The new yam festival is an avenue for the expression of Igbo man’s cultural identity in our new cultural and social environment that should be seen by every Igbo son and daughter. It serves as a vehicle heralding the arrival of Igbo culture in Diaspora. We are now in a global village, which has ushered in liberty and freedom of cultural expression.
Despite the entire buzz associated with the New Yam festivals in Igbo land and other cultural festivals in Nigeria, it is believed that it has not started delivering the economic potentials in it.
However, it is heartwarming that some states have realised what the country stands to gain if the economic value and potentials of the Nigerian diverse cultures are developed.
Recently in a bid to ensure that the tourism sector performs maximally as an avenue for relaxation and generation of income, an 18-man inspectorate committee has been inaugurated by the Osun State government.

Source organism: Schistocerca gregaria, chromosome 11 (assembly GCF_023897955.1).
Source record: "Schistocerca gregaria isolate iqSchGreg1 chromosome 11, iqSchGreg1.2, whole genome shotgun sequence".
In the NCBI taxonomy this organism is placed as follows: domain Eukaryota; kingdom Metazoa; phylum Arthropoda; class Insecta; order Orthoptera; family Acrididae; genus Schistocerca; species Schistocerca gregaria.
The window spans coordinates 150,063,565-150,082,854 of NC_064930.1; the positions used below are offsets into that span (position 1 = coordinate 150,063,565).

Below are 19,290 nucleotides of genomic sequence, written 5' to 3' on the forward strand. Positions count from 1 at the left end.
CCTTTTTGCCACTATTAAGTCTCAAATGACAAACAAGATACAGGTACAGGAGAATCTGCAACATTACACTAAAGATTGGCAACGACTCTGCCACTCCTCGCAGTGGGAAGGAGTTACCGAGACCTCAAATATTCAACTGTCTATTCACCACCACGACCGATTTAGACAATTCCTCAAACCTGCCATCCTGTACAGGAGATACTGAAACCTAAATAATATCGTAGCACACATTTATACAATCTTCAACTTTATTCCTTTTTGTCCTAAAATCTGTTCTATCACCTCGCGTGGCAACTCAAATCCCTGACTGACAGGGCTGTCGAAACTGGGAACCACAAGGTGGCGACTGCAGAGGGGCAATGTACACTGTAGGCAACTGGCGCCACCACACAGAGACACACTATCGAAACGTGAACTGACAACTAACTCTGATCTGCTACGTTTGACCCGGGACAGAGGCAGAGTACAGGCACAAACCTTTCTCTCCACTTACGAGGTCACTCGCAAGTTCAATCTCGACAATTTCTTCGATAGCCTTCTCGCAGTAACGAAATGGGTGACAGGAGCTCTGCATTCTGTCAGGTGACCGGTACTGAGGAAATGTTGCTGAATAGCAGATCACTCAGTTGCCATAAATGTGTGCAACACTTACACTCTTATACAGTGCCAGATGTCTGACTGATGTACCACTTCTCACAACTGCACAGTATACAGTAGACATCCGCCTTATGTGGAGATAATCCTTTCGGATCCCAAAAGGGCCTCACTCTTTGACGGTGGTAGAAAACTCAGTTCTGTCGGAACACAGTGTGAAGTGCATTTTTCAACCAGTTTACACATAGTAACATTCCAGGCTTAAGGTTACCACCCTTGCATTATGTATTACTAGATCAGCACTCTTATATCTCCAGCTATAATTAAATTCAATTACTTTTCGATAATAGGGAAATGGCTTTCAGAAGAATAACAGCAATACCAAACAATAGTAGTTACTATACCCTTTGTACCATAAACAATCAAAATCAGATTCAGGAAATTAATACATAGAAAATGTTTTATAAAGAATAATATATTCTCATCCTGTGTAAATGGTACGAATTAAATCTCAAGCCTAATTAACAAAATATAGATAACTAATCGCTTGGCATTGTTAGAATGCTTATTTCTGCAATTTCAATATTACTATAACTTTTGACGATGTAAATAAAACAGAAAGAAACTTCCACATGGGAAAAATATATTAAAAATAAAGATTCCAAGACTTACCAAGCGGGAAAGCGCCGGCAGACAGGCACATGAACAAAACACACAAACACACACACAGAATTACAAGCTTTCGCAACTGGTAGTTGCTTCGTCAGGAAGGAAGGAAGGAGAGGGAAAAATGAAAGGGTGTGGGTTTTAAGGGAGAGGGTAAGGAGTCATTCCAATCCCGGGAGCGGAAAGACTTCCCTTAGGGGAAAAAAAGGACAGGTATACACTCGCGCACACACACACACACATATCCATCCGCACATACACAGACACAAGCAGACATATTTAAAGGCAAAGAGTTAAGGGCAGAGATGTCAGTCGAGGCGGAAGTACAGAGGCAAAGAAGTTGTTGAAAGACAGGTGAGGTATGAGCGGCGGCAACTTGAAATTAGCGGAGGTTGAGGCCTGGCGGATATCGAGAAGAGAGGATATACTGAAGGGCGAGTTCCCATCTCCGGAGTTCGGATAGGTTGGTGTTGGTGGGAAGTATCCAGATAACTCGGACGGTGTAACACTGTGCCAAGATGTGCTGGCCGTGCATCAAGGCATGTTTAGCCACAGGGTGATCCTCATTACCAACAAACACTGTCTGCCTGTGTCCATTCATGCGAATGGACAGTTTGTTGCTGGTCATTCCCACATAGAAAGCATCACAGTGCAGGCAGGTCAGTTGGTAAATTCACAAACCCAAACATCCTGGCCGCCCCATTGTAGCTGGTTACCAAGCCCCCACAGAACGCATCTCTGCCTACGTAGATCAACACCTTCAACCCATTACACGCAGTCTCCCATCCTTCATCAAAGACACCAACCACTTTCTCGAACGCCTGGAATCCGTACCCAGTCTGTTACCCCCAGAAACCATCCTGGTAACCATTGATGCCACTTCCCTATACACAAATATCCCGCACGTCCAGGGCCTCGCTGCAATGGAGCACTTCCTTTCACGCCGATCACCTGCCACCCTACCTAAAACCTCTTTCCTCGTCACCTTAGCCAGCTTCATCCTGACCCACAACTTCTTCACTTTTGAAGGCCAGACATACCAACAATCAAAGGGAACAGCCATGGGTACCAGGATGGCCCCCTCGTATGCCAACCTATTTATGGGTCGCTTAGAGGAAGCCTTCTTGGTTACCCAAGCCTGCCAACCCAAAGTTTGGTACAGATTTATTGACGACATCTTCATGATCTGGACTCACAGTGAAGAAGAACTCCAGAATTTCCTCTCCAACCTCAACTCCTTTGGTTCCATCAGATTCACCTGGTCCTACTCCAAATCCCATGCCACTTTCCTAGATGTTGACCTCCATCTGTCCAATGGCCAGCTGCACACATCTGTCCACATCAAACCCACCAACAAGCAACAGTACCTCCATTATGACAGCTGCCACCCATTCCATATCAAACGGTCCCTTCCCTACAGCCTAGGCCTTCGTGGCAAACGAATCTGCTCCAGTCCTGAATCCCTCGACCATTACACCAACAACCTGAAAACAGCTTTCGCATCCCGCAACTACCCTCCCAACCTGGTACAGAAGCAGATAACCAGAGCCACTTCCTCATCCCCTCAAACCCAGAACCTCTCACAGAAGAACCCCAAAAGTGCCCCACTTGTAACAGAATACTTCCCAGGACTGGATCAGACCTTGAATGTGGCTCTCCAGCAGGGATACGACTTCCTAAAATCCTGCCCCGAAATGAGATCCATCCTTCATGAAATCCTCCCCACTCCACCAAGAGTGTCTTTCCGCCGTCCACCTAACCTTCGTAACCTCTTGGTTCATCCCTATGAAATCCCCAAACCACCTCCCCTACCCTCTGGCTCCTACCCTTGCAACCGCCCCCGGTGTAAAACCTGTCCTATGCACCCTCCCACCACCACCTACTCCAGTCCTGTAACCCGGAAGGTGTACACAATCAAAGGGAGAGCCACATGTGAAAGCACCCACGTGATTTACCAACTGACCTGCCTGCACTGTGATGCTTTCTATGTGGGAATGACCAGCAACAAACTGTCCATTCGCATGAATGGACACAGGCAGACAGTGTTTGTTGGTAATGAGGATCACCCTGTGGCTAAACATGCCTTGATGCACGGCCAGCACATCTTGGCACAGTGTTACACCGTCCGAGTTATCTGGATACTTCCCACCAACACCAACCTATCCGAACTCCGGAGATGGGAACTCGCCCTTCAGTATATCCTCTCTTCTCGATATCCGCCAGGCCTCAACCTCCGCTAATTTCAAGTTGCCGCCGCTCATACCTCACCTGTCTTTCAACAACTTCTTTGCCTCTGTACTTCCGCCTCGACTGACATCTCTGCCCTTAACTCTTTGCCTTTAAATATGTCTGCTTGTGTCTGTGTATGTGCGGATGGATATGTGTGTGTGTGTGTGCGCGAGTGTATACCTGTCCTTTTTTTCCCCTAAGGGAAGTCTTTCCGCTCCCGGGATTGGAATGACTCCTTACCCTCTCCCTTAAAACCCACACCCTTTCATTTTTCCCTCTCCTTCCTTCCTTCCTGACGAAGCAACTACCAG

Performing the inauguration in Osogbo, governor of the state, Ogbeni Rauf Aregbesola stated that the aim of the present administration is to make the state a major tourism centre in the country.
He noted that road development to beautification of cities and others would amount to a waste if the committee does not take assiduously their responsibility.
The governor, who said that there is a high contentment to the development of the hospitality business as a major tool for economic development; added that what is required for growth in the sector is a body of competent and passionate people to see that the hospitality business is monitored to bring about the desired results.
While charging the committee to be responsive to its assignment, the governor described the committee as a police to all tourist outlets, stressing that they should ensure standardisation in all eateries from the most sophisticated to the least in the area of hygiene to decency so as not to be a source of disease and illness to the people.